One thing I have heard is that “life” likes to do it differently

So now, with so much different music available to us, it seems counterproductive to not draw on these also for resources when improvising or playing spontaneous music collectively.

Some of the things that have to be delineated are the goals and stumbling blocks.

My goal is to be freer…less fear-driven…more groove-oriented…more expressive when playing…

The thing that is getting in the way—I feel with much of jazz—is the same old malady of the human race: Authoritarianism…”Playing by the rules”…Also, hero worship behavior. They are all related and all very counterproductive to the creative process. 

Playing by the rules…WAIT a minute! What are the rules? You say playing in 4/4 should be a good thing. Making the changes, understanding the styles and techniques. Yes, we work on that also BUT (and it is a big but…pardon the pun) playing by the rules ends up, really, coming from fear-based behavior. It’s a way of trying to be safe in our environment and is a worthy goal seen in that light, but it also can be in the way of real fun-based creative play. So we have to have a hierarchy when taking these things into consideration.

Hero worship is not the same as appreciating someone’s genius. We can certainly appreciate how great Charlie Parker or Trane was—they had such prodigious technique—we can keep that in mind whenever we start to get too ego-oriented. But if we take a collective unit such as the Miles Davis Quartet of the sixties or even Bill Evans trio or earlier Basie groups of the ‘30s we also have a different model to draw from.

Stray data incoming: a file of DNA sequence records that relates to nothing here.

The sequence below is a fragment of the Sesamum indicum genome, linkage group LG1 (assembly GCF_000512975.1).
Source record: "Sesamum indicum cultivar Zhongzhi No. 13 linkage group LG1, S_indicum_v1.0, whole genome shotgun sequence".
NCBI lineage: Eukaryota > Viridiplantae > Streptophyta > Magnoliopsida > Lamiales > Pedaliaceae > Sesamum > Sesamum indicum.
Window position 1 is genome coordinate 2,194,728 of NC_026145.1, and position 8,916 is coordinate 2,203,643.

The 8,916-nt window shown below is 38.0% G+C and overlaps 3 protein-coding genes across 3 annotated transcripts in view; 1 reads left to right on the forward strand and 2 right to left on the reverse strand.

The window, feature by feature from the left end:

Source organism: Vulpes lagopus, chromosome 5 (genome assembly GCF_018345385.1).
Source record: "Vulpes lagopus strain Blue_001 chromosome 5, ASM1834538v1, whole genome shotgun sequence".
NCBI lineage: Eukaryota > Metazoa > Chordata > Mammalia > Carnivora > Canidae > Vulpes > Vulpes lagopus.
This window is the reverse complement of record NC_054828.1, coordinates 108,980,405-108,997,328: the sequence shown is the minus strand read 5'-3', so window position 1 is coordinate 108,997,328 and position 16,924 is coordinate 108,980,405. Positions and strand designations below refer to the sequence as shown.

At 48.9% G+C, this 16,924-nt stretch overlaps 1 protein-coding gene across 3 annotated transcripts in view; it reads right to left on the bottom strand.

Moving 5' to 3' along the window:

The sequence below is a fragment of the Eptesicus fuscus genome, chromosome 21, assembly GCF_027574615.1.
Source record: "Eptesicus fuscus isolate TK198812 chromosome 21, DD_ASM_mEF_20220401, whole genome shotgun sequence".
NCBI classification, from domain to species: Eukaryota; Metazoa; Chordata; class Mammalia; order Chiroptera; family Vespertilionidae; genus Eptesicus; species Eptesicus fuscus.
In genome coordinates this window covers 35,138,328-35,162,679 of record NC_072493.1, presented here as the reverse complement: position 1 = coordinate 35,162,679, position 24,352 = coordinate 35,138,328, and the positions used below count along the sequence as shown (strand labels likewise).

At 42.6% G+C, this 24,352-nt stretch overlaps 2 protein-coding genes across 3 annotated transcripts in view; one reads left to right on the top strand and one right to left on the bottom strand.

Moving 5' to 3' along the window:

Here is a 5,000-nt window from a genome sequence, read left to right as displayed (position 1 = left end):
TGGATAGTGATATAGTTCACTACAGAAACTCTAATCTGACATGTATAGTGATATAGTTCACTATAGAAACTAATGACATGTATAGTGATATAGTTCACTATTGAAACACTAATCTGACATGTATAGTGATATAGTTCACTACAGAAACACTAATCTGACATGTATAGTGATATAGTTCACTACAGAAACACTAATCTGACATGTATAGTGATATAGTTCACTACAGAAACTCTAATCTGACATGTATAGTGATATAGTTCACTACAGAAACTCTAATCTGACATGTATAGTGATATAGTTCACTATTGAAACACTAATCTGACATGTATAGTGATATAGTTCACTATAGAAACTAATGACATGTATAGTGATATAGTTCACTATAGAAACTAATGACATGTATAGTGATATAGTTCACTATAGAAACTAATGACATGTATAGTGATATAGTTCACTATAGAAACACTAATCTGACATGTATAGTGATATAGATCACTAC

They managed to do things as a group that was as exciting and somehow even more satisfying on repeated listening. There is room for the individual to strive in the craft (i.e., technique but only as it furthers the overall sound of the group). That’s why when someone is playing licks from memory, they are not really in real time… being in REAL time or present time should be a goal in every spiritual quest as well as an artistic one.

So, it seems to me that we should establish an order of importance when we play and think about the music:

  1. Is the time steady enough to access the many choices mentioned earlier?
  2. Are the harmonies loose enough to allow for the soloist to make an individual contribution?
  3. Are we trying to dominate the proceedings as if it were a competition…hero worship…money in the bank…get girls…prove I’m ok…refer to the endless list of things preventing utopia on earth and harmony among human beings.
  4. Are we inflicting our value systems on others? I had to do it, therefore, he or she should be made to experience the pain I felt to get to this place…ended with a goddammit exclamation point!!

The flip side is staying in the moment even if it means foregoing that really nifty lick we learned. Allowing a soloist to find their legs on a solo (rather than beating them with a correct way to do things) sticks. Be willing to take a chance even if the risk is failure. Have fun rather than show people you are a special human somehow related to the heroes of yesteryear!

To be continued…



Posted on

December 29, 2023